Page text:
The firm also reports a recent victory for a Korean construction company in an ICDR arbitration arising out of a project in Afghanistan.
One of Chaffetz Lindsey’s European clients won an award worth US$130 million at the Netherlands Arbitration Institute. Impressively, the firm was brought in late to the dispute, which was over a licensing agreement. A multinational was on the other side.
Besides Sabater, the firm has made two other lateral partner hires since the last edition: Steven Reisberg, who joined in May after 30 years with Willkie Farr & Gallagher and has particular expertise in pharmaceuticals, technology and finance disputes; and Steven Schwartz, who joined from Locke Lord and specialises in reinsurance matters.
Permesly was promoted to the partnership in 2014, with Lahlou elevated from counsel to partner at the start of 2015. Six associates also joined in the past year.
Away from the coal face, Chaffetz Lindsey lawyers also found time to draft an amicus curiae brief, in a bid to persuade the US Supreme Court to rule on the controversial doctrine of “manifest disregard of the law”, which many experts argue has hindered the United States’ attractiveness as a venue for international arbitration. Sadly, the court declined to hear the case.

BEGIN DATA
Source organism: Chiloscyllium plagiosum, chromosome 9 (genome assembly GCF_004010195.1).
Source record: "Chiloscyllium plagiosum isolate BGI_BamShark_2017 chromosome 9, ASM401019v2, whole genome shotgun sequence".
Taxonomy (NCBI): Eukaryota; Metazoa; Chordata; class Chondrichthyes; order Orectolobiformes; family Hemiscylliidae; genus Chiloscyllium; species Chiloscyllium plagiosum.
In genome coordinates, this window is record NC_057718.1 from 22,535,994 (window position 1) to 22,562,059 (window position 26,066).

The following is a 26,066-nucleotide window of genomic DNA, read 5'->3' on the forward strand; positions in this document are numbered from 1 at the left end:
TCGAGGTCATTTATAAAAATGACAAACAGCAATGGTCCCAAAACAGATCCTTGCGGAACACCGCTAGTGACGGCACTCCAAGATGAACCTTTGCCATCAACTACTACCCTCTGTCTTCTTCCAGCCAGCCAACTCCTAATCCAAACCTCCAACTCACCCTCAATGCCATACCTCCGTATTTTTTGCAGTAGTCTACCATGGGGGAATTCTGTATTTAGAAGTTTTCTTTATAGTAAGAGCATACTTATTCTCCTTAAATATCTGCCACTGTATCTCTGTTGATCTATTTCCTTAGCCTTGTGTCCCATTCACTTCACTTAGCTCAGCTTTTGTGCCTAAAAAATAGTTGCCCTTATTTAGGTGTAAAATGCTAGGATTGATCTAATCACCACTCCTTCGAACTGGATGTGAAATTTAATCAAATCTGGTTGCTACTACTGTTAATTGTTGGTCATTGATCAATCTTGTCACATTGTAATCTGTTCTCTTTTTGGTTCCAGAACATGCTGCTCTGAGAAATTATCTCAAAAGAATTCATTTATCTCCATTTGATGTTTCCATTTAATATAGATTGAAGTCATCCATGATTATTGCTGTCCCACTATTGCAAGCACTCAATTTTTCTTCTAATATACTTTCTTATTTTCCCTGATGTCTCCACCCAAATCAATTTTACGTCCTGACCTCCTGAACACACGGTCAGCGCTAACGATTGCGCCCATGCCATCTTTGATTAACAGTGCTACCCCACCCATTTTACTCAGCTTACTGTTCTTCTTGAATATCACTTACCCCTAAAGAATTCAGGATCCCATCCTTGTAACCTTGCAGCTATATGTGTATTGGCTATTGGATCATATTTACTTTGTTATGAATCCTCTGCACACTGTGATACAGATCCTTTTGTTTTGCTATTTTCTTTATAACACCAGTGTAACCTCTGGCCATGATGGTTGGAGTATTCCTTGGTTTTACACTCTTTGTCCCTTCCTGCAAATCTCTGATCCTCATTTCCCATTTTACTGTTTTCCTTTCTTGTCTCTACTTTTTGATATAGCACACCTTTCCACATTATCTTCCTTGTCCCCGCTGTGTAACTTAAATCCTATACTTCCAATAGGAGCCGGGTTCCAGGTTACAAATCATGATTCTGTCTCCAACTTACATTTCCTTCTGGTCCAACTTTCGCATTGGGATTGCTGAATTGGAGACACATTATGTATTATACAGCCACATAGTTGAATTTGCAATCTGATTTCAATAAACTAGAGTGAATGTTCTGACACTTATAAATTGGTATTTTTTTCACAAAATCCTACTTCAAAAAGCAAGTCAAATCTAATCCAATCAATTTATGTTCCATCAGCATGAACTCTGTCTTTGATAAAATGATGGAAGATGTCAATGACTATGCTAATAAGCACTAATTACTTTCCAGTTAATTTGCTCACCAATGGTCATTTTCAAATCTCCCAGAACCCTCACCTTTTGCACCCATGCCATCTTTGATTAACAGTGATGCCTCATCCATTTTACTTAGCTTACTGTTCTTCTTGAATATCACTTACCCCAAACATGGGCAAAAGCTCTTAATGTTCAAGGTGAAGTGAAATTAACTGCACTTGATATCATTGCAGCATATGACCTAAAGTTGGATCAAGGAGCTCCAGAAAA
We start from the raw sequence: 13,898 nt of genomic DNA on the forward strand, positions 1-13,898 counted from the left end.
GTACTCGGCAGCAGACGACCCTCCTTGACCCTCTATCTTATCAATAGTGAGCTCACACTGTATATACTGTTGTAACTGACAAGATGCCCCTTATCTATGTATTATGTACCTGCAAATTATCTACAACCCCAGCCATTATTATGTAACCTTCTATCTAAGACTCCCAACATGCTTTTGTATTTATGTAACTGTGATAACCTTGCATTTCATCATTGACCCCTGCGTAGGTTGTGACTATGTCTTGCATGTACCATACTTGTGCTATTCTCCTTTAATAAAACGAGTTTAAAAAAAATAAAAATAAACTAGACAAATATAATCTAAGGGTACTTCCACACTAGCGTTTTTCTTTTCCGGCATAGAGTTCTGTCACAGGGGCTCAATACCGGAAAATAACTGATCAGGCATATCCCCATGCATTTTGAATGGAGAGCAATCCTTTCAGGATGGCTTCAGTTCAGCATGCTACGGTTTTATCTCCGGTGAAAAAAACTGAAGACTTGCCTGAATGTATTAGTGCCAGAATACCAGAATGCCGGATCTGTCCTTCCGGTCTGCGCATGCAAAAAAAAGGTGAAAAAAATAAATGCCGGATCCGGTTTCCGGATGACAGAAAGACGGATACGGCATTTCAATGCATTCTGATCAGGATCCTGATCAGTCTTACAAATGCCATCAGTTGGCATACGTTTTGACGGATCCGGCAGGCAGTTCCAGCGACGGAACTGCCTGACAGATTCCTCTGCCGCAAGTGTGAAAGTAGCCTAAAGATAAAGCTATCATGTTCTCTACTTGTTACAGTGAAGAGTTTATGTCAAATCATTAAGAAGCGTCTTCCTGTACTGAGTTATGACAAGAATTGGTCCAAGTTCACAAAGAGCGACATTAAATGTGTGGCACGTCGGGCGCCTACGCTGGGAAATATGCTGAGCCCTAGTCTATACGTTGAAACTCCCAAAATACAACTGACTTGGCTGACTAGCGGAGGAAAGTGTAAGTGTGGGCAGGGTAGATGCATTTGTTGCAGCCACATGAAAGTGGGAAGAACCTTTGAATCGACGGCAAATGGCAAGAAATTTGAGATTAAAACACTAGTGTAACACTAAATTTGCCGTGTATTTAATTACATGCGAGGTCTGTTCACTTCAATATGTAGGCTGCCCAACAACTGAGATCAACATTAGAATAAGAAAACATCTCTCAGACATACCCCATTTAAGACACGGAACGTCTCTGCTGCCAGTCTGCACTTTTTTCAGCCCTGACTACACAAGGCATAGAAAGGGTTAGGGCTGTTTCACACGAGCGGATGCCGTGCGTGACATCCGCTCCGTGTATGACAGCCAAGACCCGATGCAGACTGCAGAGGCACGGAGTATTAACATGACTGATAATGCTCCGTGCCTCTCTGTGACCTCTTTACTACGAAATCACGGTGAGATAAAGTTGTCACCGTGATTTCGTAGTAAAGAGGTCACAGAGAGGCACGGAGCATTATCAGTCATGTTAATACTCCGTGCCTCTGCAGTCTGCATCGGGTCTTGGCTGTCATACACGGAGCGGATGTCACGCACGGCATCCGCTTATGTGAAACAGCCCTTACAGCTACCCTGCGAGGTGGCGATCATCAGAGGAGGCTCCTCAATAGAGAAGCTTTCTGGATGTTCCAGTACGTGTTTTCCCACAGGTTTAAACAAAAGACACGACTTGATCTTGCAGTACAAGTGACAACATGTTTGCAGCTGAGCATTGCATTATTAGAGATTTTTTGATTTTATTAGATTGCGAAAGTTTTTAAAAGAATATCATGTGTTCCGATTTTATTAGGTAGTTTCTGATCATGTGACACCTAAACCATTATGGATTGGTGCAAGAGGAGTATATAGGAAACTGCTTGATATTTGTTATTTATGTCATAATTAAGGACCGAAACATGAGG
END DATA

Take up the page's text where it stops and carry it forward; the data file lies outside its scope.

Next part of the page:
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New York dispute resolution boutique Chaffetz Lindsey LLP has provided top-tier litigation and arbitration advice from a smaller, more economical and flexible platform since its founding in May 2009. The firm stands apart from others because of the reputation and track record of its lawyers, its flexibility on fees, and freedom from conflicts. Having previously worked together for ten years at Clifford Chance, the founding partners have an unusually strong international practice. Chaffetz Lindsey is highly ranked by all the leading industry guides. In 2011, Global Arbitration Review named it Small Firm of the Year, and in 2014, the firm received the Chambers USA Client Service Award for International Arbitration.